No, indeed, and I don’t understand the point of religion devoid of the supernatural, with the possible exception of Theravada Buddhism. So much of the more liberal areas in Anglicanism look very much like Evangelicalism without the Law, all concrete, measurable, comprehensible. I’m not trying to be scornful of it, I just don’t get why you’d bother. I mean, you don’t need religion to be nice to people, nor to practice social jusitce.

John
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John

Pluralist, You’re obviously going through a ‘crisis of faith’ – or crisis of church-going, whatever. I still think ‘act as though you believe and you will believe’ is good advice. I try to take it. If one wants to be more intellectual about it (and you do – I do), try Keith Ward every time but especially now his ‘Why there almost certainly is a God’. As for taking communion, take it. If one in some sense wants to follow Jesus, it’s enough that he said (if, that is, one is convinced that he did say it): do it. The… Read more »

peterpi
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peterpi

Ford Elms @ 11:49 GMT You are free to use that quote. It came to me in a flash as I was writing that post. To this non-Christian who loves The Episcopal Church and the teachings of Jesus of Nazareth, it sure fits how most people on the Colonies’ side of the pond now observe, or are being very strongly urged to observe, the season of Advent. Advent should be a time of expectant waiting, a time to experience the quiet, a time to reflect just exactly what Christmas means, before the beauty, wonder, and glory of Christmas arrives. As… Read more »

JCF
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JCF

“Lots of Anglicans seem to be of the school of thought that Anglicanism is, or ought to be, sort of a liturgicized Unitarian Universalism.”

Can we please leave the UUs out of this? Their faith has its own integrity, and doesn’t deserved to be dragged into parochial Anglican conflicts.

BillyD
Guest

“Can we please leave the UUs out of this? Their faith has its own integrity, and doesn’t deserved to be dragged into parochial Anglican conflicts.”

My point in mentioning them isn’t to impugn their integrity, but to point out that what so many Anglicans seem to want Anglicanism to morph into has already been done. It’s not as brave and barrier breaking as some would have it, but a rather bad imitation of what the UUA has been doing for some time.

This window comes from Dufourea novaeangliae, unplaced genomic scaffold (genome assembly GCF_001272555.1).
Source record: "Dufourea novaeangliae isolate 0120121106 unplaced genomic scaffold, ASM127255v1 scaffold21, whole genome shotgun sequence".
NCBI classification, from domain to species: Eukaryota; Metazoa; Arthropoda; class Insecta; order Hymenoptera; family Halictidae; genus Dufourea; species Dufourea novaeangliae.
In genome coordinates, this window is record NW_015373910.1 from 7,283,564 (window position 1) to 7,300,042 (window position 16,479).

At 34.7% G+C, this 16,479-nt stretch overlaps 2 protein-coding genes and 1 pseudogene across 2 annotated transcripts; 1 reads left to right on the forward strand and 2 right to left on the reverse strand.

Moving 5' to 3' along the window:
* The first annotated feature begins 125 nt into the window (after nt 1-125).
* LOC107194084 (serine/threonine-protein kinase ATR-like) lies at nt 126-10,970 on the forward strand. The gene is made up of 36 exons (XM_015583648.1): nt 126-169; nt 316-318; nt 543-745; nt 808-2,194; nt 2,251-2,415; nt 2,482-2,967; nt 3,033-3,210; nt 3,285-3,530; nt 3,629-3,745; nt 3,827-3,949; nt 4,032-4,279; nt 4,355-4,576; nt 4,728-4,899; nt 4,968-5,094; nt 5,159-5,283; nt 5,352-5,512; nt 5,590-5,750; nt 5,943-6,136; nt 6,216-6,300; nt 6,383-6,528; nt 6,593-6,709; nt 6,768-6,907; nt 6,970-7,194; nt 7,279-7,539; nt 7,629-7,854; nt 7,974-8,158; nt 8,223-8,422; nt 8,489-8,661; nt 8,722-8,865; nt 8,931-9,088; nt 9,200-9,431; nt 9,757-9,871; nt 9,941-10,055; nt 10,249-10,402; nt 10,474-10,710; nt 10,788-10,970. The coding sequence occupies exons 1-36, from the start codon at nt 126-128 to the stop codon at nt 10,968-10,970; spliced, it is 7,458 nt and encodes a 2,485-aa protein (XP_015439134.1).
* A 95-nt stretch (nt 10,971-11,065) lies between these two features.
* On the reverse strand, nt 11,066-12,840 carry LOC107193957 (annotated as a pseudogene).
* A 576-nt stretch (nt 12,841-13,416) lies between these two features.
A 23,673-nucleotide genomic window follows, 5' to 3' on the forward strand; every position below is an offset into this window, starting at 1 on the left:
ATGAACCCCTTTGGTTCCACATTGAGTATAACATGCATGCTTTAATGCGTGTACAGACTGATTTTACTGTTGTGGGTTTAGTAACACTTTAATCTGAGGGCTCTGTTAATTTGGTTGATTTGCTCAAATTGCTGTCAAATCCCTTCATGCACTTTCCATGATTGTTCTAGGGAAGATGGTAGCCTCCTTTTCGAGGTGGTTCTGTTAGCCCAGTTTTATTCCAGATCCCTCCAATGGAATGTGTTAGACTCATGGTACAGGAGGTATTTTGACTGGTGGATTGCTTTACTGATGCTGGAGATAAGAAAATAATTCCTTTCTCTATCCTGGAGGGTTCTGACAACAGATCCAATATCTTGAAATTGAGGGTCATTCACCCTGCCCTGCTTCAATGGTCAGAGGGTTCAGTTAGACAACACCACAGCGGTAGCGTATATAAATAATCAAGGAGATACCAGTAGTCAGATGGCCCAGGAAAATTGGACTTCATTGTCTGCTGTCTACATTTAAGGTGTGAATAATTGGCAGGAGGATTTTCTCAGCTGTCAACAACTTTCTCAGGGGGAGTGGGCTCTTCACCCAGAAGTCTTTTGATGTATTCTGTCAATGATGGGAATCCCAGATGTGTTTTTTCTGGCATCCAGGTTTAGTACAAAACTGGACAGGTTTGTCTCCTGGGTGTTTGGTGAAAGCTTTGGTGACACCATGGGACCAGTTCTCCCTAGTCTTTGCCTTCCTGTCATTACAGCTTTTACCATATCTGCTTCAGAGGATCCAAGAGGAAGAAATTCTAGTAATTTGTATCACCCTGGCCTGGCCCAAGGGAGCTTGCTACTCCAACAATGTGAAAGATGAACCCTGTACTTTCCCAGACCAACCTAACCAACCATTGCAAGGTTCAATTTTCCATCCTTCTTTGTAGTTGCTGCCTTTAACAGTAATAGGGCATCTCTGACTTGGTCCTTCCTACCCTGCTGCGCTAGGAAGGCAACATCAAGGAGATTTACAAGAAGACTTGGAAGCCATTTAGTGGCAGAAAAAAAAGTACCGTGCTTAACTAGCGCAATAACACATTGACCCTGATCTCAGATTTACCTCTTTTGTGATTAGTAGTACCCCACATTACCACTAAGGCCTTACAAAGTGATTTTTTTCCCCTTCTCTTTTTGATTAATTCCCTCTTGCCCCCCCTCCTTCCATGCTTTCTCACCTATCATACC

orfanum
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orfanum

Apologies in advance for the ramblings of an ignorant boob but it strikes me that, although the theological context of the scribes, pharisees and adherents of the law is mentioned (not believing in an afterlife, etc.), Jesus does not rebuke them regarding points of metaphysical nicety or their low appreciation of the supernatural. What is it that incorporates the teaching of Christ, and of the LORD in the OT – well, count the times the words ‘widow’, ‘orphan’, ‘fatherless’, ‘oppressed’ and ‘alien’ appear. It’s not about ‘niceness’ (‘be angry but do not sin’) but about justice. Navel-gazing supernaturalism is, well,… Read more »

Ford Elms
Guest
Ford Elms

“If it falls – as it may – it will be essential to re-invent it.” It won’t fall. One of the aspects of Anglicanism, likely an inevitable part of trying to be as broad as possible, is that every hundred yearrs or so we build up to a critical mass of uberpure who then flounce off on their own so as not to be contaminated by the horrible sinners trying to love one another despite their differences and failings. It’s all happened before, this one’s just particularly loud. You can’t change it, just sit back and laugh at the hypocrisy… Read more »

BillyD
Guest

Orfanum, it seems to me that what you have done is not so much explain the problem that many Anglicans have with the supernatural, but illustrated it by privileging some parts of the Bible over others (even privileging some sayings of Jesus over other sayings and actions). The same Lord who spoke about orphans and widows also spoke about being born from above, being one with the Father, and rising from the dead. You mention justice. I think it’s a mistake for liberals to make the social Gospel a matter of justice, personally. God is manifestly not just, and thank… Read more »

Pat O'Neill
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Pat O'Neill

I don’t recall the source, and I’m paraphrasing, but I read something once along the lines of “If God were truly just, who among us would survive?” I think it is precisely God’s merciful nature that the extreme conservatives ignore. That mercy is shown in the way he sacrificed himself for ALL mankind, just not a chosen people, or an elite (however selected)…we are ALL saved. In the end, we don’t even have to do anything to deserve that salvation. That we DO do anything–in the way of social justice, or worship, or evangelism–is more in gratitude for the gift… Read more »

orfanum
Guest
orfanum

BillyD – I didn’t mention more than one part of the Bible and then denigrate one of those parts in favour of another. My view is that even those who do not ‘believe’ are capable of doing God’s work, and not all those who cry ‘Lord, Lord’ are, necessarily (including now potentially, me – I have climbed into the boat, and will go where it sails, and even live with my own rocking of it). I know nothing of theological monstrosities, and they do not concern me – but if ever the mere prospect of a theological monstrosity prevented me… Read more »

Karen
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Karen

This is very thought provoking. My birth family are farmers and take a very joyless approach to life so Christmas was dull then when not in a nuclear family I found it the most hostile of seasons. Now married with three children I love it – because they love it. My youngest was so happy putting up decorations. I am yet to be convinced this family exclusivity is a righteous part of the Christian tradition and welcome this thoughtful article.

Ford Elms
Guest
Ford Elms